Avoiding the Money Pit

How to change your system without getting fleeced

Nothing is worse than being sold a bill of goods, and that goes double in building a multimillion-dollar TV facility. But that's what can happen if you don't select the right integrator.

"You always want to look at the kind of projects [an integrator has] has done to see the nature of the work they do," says Tom Canavan, president, A.F. Associates.

Increasingly, that means seeking out an integrator familiar with IT-based technologies. Otherwise, he observes, TV production centers end up in "having constant battles for turf."

Integrators don't want to get in the middle of that. Instead, they try to make peace by getting the IT and engineering staffs to understand the ins and outs of the plans.

The station's personnel could, in fact, find themselves having to put personal technology preferences aside for the good of the facility. "It's more than just going out and choosing what you believe is the best server. That's only a small part of the process," Canavan explains, adding "It's about how technology can help the customer, and, in a lot of instances, that will limit the equipment choices."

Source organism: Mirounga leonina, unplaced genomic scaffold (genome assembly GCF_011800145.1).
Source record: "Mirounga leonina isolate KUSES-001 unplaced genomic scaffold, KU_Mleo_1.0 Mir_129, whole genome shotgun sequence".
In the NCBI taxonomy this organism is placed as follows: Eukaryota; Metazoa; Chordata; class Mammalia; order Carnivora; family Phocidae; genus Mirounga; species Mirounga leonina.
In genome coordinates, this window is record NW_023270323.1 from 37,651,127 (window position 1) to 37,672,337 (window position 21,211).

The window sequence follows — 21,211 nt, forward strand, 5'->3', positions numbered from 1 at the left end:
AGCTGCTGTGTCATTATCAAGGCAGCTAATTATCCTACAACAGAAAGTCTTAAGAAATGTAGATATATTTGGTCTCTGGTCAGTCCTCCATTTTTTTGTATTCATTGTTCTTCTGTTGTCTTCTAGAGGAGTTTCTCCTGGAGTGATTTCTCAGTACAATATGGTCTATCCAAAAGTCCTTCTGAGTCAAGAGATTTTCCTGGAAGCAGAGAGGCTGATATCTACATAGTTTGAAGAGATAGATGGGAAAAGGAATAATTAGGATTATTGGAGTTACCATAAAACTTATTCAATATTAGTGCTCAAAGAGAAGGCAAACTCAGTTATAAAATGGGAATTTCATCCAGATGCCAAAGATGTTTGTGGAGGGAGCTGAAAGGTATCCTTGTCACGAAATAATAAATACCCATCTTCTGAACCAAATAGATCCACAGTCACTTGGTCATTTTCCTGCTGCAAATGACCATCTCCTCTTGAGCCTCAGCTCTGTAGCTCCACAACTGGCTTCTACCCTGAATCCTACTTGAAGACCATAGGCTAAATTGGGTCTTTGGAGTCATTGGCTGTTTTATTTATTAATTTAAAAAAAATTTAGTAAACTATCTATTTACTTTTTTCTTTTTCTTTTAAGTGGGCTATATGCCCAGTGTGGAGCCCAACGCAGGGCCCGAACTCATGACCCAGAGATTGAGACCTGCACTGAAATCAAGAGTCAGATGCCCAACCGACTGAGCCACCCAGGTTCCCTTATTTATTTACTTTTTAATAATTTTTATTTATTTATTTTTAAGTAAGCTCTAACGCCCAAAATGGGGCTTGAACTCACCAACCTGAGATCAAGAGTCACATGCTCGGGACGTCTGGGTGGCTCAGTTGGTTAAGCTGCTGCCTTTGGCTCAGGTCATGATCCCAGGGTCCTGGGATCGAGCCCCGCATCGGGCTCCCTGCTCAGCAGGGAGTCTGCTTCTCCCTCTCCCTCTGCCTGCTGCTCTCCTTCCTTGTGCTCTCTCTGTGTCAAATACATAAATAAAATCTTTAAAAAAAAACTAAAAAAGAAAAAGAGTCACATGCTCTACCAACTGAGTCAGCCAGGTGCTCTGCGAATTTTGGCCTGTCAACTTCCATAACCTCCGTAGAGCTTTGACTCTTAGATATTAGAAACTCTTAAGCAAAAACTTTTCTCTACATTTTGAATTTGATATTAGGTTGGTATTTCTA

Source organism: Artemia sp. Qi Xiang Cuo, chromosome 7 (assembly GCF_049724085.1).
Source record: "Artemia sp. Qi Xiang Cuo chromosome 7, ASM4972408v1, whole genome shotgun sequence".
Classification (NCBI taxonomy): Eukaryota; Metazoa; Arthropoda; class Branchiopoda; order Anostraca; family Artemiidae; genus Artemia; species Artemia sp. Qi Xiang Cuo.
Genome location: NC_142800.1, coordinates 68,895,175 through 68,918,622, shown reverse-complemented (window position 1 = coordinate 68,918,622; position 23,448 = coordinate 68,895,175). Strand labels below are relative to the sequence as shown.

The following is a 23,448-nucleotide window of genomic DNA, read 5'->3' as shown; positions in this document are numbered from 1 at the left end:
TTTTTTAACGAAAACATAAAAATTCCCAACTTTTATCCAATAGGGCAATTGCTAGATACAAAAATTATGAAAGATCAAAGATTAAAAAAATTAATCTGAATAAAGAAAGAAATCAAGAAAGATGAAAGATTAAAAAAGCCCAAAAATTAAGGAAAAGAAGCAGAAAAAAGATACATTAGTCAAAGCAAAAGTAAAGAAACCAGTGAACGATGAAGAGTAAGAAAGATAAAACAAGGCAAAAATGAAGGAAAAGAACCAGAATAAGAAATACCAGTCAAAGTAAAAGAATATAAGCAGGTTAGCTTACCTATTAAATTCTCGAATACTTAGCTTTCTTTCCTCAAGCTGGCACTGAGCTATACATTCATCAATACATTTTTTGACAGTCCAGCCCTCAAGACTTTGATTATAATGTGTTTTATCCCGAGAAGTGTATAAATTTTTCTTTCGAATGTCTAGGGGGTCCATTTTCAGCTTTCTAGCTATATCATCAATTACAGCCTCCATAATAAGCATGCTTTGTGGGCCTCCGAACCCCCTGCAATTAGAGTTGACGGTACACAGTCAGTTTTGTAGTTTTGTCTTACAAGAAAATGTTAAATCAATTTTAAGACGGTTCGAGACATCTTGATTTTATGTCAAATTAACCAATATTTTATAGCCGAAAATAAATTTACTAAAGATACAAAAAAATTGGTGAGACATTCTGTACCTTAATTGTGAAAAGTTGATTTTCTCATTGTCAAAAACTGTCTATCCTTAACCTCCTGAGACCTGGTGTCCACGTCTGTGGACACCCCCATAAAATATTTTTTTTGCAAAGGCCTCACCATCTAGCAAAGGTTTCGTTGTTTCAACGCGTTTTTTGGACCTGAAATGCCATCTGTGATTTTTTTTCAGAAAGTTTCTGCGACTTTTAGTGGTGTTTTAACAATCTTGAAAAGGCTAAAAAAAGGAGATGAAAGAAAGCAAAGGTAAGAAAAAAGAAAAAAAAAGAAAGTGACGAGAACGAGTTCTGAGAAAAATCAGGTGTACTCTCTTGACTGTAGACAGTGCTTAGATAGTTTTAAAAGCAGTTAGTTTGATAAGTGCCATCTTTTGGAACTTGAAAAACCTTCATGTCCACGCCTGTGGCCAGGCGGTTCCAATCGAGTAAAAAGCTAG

Experts say integrators with their own engineering staffs are important. Fred Beck, president of Beck Associates, says use of an integrator's in-house engineers improves quality control. When an integrator brings in third-party engineers to work on the project, he says, there is a greater chance that something could go wrong.

Also, the pros caution, watch out for integrators that tout equipment from a particular vendor. That's a good time to wave goodbye.

"If they're pushing particular products or not listening to your needs, that's a bad sign," says Canavan. "A firm needs to listen and understand what your goals are and not tell you they have the solution for you in the form of a product."

That also means making sure the facility has the most capability for the buck. One of the biggest pitfalls that can really turn an installation into a money pit is not laying down a network infrastructure flexible enough to meet future demands. For example, a 1GB Ethernet infrastructure may be suitable for the next couple of years, but, with IT technology advancing a generation every 18 months, it might soon have to be ripped out.